How Singapore Is Keeping Young Students Safe from COVID-19

Singapore has fared relatively well in containing COVID-19 infections. The country is deemed one of the best places to be as the world continues to struggle to overcome the pandemic. First, Singapore leads Asia in terms of inoculation efforts, having already issued more than 58 doses for every 100 citizens. Secondly, while the number of infected individuals changes from time to time, Singapore has consistently kept the number of new infections under control since the latter half of 2020.

Still, the country has not been spared from the effects of the ongoing pandemic. Establishments and organizations that cater to large groups of people—schools and childcare centers, in particular—have made significant adjustments to their day-to-day operations to ensure that they are able to adhere to the minimum safety guidelines set by the government.

The act of balancing between providing students with environments that promote learning and ensuring that their risk of contracting disease is reduced is a delicate one. However, the government, educational institutions, and members of the general community are determined to minimize the impact of the COVID-19 pandemic on student life. Here are the steps that Singapore is taking to keep young students safe and healthy in the current milieu.

Promoting Home-based Learning

When the number of infection cases spiked in the country, the Singapore government implemented circuit breakers to curb the spread of the disease. During this time, residents, including students, were encouraged to stay at home as much as possible. No matter if it’s a local or an international elementary school in Singapore, educational institutions fully explored home-based learning (HBL) options and empowered their young students to continue learning outside of the regular classroom setting.

This gave educators the time they needed to develop HBL-appropriate educational materials and curricula. The experience also provided them with valuable insights on how to accommodate the students who may thrive on programs that combine HBL and in-classroom learning.

Despite this, many schools remain open and ready to accept students, especially those who do not have guardians to look after them during regular working hours.

Providing Financial Assistance to Students

Economically disadvantaged students and those with special needs may have a hard time adjusting to their changing schedules and the limited learning facilities that they have access to at home. These students can still benefit from the Ministry of Education’s Financial Assistance Scheme (MOE-FAS) despite their current learning arrangement. The program involves meal subsidies and monetary provisions to eligible students, and this support should take effect until the end of the full HBL enforcement in the city-state.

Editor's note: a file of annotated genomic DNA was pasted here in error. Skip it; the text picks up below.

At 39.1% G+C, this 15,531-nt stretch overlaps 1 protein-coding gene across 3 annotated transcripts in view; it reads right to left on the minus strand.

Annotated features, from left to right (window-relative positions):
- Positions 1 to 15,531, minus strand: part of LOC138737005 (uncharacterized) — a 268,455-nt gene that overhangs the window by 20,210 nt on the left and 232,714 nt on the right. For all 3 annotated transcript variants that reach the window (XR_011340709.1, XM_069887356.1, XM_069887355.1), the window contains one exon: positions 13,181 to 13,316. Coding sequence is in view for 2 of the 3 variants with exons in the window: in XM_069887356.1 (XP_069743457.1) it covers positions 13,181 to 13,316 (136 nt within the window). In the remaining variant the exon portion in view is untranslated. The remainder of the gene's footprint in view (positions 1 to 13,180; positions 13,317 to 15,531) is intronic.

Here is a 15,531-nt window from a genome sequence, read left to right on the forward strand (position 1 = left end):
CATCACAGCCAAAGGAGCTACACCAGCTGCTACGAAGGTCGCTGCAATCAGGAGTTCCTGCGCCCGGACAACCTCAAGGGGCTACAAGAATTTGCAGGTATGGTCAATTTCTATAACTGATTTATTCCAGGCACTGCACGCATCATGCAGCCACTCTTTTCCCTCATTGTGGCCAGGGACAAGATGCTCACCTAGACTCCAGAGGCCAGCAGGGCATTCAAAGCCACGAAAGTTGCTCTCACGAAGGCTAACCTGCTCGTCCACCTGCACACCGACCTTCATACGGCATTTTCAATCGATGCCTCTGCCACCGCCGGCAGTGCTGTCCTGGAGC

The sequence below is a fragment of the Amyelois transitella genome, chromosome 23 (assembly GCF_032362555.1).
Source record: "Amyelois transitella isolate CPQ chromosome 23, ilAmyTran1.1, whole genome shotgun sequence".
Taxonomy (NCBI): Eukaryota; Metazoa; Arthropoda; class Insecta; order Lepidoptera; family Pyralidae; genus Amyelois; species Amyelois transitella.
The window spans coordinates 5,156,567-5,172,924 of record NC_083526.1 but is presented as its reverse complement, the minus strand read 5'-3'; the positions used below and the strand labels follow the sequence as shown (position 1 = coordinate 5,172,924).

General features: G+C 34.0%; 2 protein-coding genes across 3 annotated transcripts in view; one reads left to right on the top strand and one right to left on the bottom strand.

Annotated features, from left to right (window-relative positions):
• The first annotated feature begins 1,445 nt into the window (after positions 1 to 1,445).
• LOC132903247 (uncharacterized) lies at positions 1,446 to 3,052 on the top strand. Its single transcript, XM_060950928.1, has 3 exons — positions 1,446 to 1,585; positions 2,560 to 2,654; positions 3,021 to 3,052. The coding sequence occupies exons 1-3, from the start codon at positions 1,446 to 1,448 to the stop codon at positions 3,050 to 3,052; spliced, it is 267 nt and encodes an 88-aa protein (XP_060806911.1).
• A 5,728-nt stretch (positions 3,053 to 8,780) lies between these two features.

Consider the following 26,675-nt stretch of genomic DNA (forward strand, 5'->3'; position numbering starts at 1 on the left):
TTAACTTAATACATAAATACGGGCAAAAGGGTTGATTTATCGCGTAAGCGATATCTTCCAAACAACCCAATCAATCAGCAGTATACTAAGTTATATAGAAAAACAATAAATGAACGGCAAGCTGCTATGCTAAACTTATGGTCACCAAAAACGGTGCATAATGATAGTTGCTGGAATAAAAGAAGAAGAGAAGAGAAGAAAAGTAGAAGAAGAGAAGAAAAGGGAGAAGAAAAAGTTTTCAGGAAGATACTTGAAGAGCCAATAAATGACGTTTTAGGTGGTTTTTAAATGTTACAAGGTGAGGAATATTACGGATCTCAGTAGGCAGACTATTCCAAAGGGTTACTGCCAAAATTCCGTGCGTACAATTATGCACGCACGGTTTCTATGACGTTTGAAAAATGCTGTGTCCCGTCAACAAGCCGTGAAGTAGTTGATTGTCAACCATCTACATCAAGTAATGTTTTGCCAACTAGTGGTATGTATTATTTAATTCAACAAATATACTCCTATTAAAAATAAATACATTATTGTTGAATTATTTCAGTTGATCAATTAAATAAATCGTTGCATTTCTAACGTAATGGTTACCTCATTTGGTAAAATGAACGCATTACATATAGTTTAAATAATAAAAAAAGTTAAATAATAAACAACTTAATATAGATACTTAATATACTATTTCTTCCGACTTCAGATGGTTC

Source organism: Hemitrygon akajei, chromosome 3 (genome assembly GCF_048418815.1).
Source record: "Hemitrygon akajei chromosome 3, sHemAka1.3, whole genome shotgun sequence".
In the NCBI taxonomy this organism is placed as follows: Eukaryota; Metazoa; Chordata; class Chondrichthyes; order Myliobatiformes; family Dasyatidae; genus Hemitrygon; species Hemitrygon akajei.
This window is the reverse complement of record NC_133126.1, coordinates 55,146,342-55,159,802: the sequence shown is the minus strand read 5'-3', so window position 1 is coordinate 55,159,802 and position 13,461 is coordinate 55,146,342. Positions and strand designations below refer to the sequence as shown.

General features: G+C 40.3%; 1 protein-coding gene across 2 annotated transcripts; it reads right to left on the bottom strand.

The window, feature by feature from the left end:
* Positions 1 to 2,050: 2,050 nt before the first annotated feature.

Suspending High-Risk Activities and Programs

Some activities, like cultural and musical lessons, are best taught in in-person classes. However, doing so at the moment would place young students at higher risk of contracting COVID-19. As such, it makes sense to suspend these high-risk activities when there’s an ongoing heightened alert status due to the pandemic. When it’s safer to do so, these classes can be conducted as long as the minimum safety guidelines are met by the class.

Supporting Infrastructure for Proper Contact Tracing

To simplify contact tracing efforts, residents have had to use apps and tokens whenever they check into a facility. These tokens are distributed in designated locations and can be requested and picked up by the student’s parents. If they lose their tokens, the students can still go to school provided that they are able to present their IDs. However, they will not be able to participate in events outside of their schools without the said tokens.

Expanding Surveillance and Testing Efforts

Residents who are unwell, especially those who have symptoms of a respiratory infection, are encouraged to see a medical professional who can recommend them to take a COVID-19 test. Immediate testing is an essential step in containing the disease and ensuring that it does not spread to other members of the community. Whether or not a person should undergo surveillance testing depends on a number of factors, such as their level of interaction with an infected person and how vulnerable they are to the disease.

Prioritizing Student Vaccination

Singapore has achieved a high level of success in containing the spread of COVID-19. At the same time, the country is going on an offensive against the disease by making every effort to promote vaccination programs that will help them eventually reach herd immunity. Currently, individuals aged 12 and above are encouraged to protect themselves and their community from the COVID-19 pandemic by getting vaccinated. To minimize disruptions in their studies, eligible students and their parents are urged to schedule their inoculation as soon as possible. Meanwhile, the government is actively looking for ways to solve vaccine supply constraints.

Many of the strategies that are used to protect young learners in Singapore came to be due to the pandemic, but some of them, like HBL, are here to stay—at least for the foreseeable future. In class, children are taught to incorporate safety and hygienic practices that are also deemed to become a part of everyday life. Hopefully, these current experiments and learning opportunities will help the country and the next generation improve their response to future health crises.

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